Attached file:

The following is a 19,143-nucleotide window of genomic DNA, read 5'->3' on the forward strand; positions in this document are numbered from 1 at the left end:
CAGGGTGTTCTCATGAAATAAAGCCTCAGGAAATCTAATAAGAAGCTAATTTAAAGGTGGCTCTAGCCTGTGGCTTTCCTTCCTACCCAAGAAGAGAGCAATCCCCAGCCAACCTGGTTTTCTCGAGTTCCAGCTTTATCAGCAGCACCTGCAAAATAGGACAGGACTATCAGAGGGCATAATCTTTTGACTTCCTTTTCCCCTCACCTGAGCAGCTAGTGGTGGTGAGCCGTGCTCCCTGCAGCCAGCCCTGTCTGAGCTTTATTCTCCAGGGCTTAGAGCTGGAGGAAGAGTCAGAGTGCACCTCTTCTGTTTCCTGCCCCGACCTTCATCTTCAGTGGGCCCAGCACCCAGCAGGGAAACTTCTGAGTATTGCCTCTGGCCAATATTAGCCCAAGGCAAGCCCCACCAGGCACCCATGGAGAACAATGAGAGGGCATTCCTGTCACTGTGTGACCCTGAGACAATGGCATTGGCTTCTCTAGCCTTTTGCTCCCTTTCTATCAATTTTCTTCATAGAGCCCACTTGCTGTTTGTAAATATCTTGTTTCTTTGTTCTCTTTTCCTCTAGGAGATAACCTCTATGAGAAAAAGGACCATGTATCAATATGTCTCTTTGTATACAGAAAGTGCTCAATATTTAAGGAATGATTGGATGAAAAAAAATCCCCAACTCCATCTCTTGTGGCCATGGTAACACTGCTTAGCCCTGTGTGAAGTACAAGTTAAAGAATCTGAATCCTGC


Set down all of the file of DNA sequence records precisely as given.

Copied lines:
The following is a 19,143-nucleotide window of genomic DNA, read 5'->3' on the forward strand; positions in this document are numbered from 1 at the left end:
CAGGGTGTTCTCATGAAATAAAGCCTCAGGAAATCTAATAAGAAGCTAATTTAAAGGTGGCTCTAGCCTGTGGCTTTCCTTCCTACCCAAGAAGAGAGCAATCCCCAGCCAACCTGGTTTTCTCGAGTTCCAGCTTTATCAGCAGCACCTGCAAAATAGGACAGGACTATCAGAGGGCATAATCTTTTGACTTCCTTTTCCCCTCACCTGAGCAGCTAGTGGTGGTGAGCCGTGCTCCCTGCAGCCAGCCCTGTCTGAGCTTTATTCTCCAGGGCTTAGAGCTGGAGGAAGAGTCAGAGTGCACCTCTTCTGTTTCCTGCCCCGACCTTCATCTTCAGTGGGCCCAGCACCCAGCAGGGAAACTTCTGAGTATTGCCTCTGGCCAATATTAGCCCAAGGCAAGCCCCACCAGGCACCCATGGAGAACAATGAGAGGGCATTCCTGTCACTGTGTGACCCTGAGACAATGGCATTGGCTTCTCTAGCCTTTTGCTCCCTTTCTATCAATTTTCTTCATAGAGCCCACTTGCTGTTTGTAAATATCTTGTTTCTTTGTTCTCTTTTCCTCTAGGAGATAACCTCTATGAGAAAAAGGACCATGTATCAATATGTCTCTTTGTATACAGAAAGTGCTCAATATTTAAGGAATGATTGGATGAAAAAAAATCCCCAACTCCATCTCTTGTGGCCATGGTAACACTGCTTAGCCCTGTGTGAAGTACAAGTTAAAGAATCTGAATCCTGC